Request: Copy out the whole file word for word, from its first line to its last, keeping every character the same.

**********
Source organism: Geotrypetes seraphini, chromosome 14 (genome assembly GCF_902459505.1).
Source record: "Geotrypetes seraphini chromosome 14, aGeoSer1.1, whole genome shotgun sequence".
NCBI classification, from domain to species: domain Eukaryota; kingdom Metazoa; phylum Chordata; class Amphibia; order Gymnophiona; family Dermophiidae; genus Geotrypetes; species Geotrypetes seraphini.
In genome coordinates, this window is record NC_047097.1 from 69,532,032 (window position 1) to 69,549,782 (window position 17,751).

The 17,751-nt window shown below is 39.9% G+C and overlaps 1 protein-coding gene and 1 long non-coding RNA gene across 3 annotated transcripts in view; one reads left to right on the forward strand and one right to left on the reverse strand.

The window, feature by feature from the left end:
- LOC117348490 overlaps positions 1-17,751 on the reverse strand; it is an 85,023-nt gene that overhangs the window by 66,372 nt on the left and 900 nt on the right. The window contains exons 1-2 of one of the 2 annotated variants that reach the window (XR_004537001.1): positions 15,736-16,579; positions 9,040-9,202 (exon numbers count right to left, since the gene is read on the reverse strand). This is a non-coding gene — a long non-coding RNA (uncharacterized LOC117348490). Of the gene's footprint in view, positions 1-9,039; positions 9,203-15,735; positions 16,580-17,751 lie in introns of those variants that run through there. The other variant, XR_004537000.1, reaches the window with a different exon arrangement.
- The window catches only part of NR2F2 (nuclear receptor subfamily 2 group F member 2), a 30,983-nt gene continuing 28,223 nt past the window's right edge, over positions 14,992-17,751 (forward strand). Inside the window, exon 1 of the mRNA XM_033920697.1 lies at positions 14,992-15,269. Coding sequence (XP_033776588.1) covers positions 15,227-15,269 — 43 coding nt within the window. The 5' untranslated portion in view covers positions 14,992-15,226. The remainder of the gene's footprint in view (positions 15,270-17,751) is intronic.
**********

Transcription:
Source organism: Geotrypetes seraphini, chromosome 14 (genome assembly GCF_902459505.1).
Source record: "Geotrypetes seraphini chromosome 14, aGeoSer1.1, whole genome shotgun sequence".
NCBI classification, from domain to species: domain Eukaryota; kingdom Metazoa; phylum Chordata; class Amphibia; order Gymnophiona; family Dermophiidae; genus Geotrypetes; species Geotrypetes seraphini.
In genome coordinates, this window is record NC_047097.1 from 69,532,032 (window position 1) to 69,549,782 (window position 17,751).

The 17,751-nt window shown below is 39.9% G+C and overlaps 1 protein-coding gene and 1 long non-coding RNA gene across 3 annotated transcripts in view; one reads left to right on the forward strand and one right to left on the reverse strand.

The window, feature by feature from the left end:
- LOC117348490 overlaps positions 1-17,751 on the reverse strand; it is an 85,023-nt gene that overhangs the window by 66,372 nt on the left and 900 nt on the right. The window contains exons 1-2 of one of the 2 annotated variants that reach the window (XR_004537001.1): positions 15,736-16,579; positions 9,040-9,202 (exon numbers count right to left, since the gene is read on the reverse strand). This is a non-coding gene — a long non-coding RNA (uncharacterized LOC117348490). Of the gene's footprint in view, positions 1-9,039; positions 9,203-15,735; positions 16,580-17,751 lie in introns of those variants that run through there. The other variant, XR_004537000.1, reaches the window with a different exon arrangement.
- The window catches only part of NR2F2 (nuclear receptor subfamily 2 group F member 2), a 30,983-nt gene continuing 28,223 nt past the window's right edge, over positions 14,992-17,751 (forward strand). Inside the window, exon 1 of the mRNA XM_033920697.1 lies at positions 14,992-15,269. Coding sequence (XP_033776588.1) covers positions 15,227-15,269 — 43 coding nt within the window. The 5' untranslated portion in view covers positions 14,992-15,226. The remainder of the gene's footprint in view (positions 15,270-17,751) is intronic.